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What’s wrong with PL Refs: Case study – Tottenham Hotspur

by Walter Broeckx

Next in our series as we cover each and every Premier League team we have Tottenham.

Now before any Tottenham  supporters comes on here and suggest that it is not the averages but the actual decisions that count (as some fans of other clubs have done) may we suggest you take a look at both the introductory articles which you can find here and here.  You may also enjoy our other site: Referee Decisions.

So having got the intros done, let us have a look at the statistical pointers we have found when we compare the overall results of Tottenham with the results of each ref when he does Tottenham games.

Of course Tottenham can have bad experiences with some refs in some games but then, after seeing the statistics, you find are not really that bad in general. You can share your experiences of course. But this article is not really about those games in particular. It is more about the total picture of the referee and this team.

Under the table I will try to give a short explanation on what you see.

Total

won

draw

lost

won

draw

lost

% games

Tottenham

797

307

210

280

38,52%

26,35%

35,13%

Atkinson

22

10

5

7

45,45%

22,73%

31,82%

7,72%

Clattenburg

25

11

6

8

44,00%

24,00%

32,00%

8,77%

Dean

39

17

12

10

43,59%

30,77%

25,64%

13,68%

Dowd

32

19

7

6

59,38%

21,88%

18,75%

11,23%

Foy

29

14

5

10

48,28%

17,24%

34,48%

10,18%

Friend

7

4

1

2

57,14%

14,29%

28,57%

2,46%

Jones

9

5

4

0

55,56%

44,44%

0,00%

3,16%

Halsey

33

14

8

11

42,42%

24,24%

33,33%

11,58%

Marriner

20

8

7

5

40,00%

35,00%

25,00%

7,02%

Mason

10

6

2

2

60,00%

20,00%

20,00%

3,51%

Moss

2

1

0

1

50,00%

0,00%

50,00%

0,70%

Oliver

6

3

1

2

50,00%

16,67%

33,33%

2,11%

Probert

14

3

5

6

21,43%

35,71%

42,86%

4,91%

Swarbrick

2

1

1

0

50,00%

50,00%

0,00%

0,70%

Taylor

1

1

0

0

100,00%

0,00%

0,00%

0,35%

Webb

34

15

9

10

44,12%

26,47%

29,41%

11,93%

In their PL history Tottenham has had a win percentage of 38,52%. That is the measure we will use to see how the refs have done in their games.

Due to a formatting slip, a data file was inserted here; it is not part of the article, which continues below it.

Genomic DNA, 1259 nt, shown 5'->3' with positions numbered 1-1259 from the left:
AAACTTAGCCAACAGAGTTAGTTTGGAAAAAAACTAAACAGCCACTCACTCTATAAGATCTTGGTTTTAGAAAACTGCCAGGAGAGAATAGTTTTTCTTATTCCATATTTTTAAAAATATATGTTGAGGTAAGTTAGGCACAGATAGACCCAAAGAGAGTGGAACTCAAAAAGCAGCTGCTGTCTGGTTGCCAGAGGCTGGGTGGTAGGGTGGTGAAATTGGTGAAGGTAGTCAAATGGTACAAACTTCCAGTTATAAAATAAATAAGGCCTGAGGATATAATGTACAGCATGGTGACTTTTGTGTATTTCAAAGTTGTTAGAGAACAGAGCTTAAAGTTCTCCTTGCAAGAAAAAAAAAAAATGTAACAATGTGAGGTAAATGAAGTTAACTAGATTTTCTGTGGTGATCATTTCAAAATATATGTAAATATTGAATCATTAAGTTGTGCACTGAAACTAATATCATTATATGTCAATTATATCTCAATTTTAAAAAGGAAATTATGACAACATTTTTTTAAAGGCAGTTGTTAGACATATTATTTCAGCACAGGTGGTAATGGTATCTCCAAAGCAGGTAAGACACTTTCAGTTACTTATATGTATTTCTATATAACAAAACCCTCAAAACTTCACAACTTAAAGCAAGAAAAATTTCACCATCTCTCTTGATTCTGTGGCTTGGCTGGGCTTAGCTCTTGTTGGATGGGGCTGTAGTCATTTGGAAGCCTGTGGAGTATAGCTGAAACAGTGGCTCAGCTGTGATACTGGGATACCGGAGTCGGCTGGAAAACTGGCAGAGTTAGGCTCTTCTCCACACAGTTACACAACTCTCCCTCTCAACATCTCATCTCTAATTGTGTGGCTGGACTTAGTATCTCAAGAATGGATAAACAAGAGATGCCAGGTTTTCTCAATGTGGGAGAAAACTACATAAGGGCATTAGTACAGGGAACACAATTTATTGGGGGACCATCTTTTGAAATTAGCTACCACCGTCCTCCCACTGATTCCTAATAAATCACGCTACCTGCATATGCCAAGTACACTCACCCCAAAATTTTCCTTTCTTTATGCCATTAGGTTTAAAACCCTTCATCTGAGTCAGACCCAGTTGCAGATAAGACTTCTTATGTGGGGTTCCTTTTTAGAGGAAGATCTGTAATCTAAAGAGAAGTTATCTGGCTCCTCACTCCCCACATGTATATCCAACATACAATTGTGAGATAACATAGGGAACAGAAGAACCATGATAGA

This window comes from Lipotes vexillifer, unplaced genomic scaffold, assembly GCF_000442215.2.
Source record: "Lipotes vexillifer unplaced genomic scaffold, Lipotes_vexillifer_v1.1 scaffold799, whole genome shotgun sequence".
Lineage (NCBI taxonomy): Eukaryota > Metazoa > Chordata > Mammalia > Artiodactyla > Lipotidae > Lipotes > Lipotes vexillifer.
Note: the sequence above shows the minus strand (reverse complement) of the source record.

The first remark we must make is that it seems that Tottenham can have all the refs in the PL. There are no refs with a known relationship with them. But we cannot take all 16 refs in our numbers. Because we have to exclude Moss, Swarbrick and Taylor as they have only done a handful of games between them. And so the numbers are not really reliable for them. So that leaves us with 13 referees.

Who are the “good” referees for Tottenham? First let me say that by saying “good” referees I don’t refer to their decisions on the field. I only look at the win percentage of Tottenham under those referees. A high win percentage is good for the team but says nothing about the decisions on the field.

So who is good for Tottenham? Well we have rather a nice number of good referees. The best ref of them all is Mason with a win percentage of 60%.  Dowd also seems to be an excellent ref for them. Closely followed by Jones, Friend and Oliver. The last good ref is Foy. I can imagine a few eye brows raising after the Stoke-Tottenham game of last season. We called it like it was at the time: a complete disgrace. But in general Foy is not that bad for Tottenham when doing their games. So that makes it 6 good refs out of 13.

Who are the average refs? The refs who come close to the average win percentage. We have Atkinson, Clattenburg, Dean, Halsey, Marriner and even Webb. So that is again six good refs out of the 13.

That leaves us with only one bad ref for Tottenham. And that ref is Probert. For some reason it looks as if Probert is no fan of the North London teams. Because he also is one of the bad refs for Arsenal. So we can jointly dislike him. Always nice to have something in common.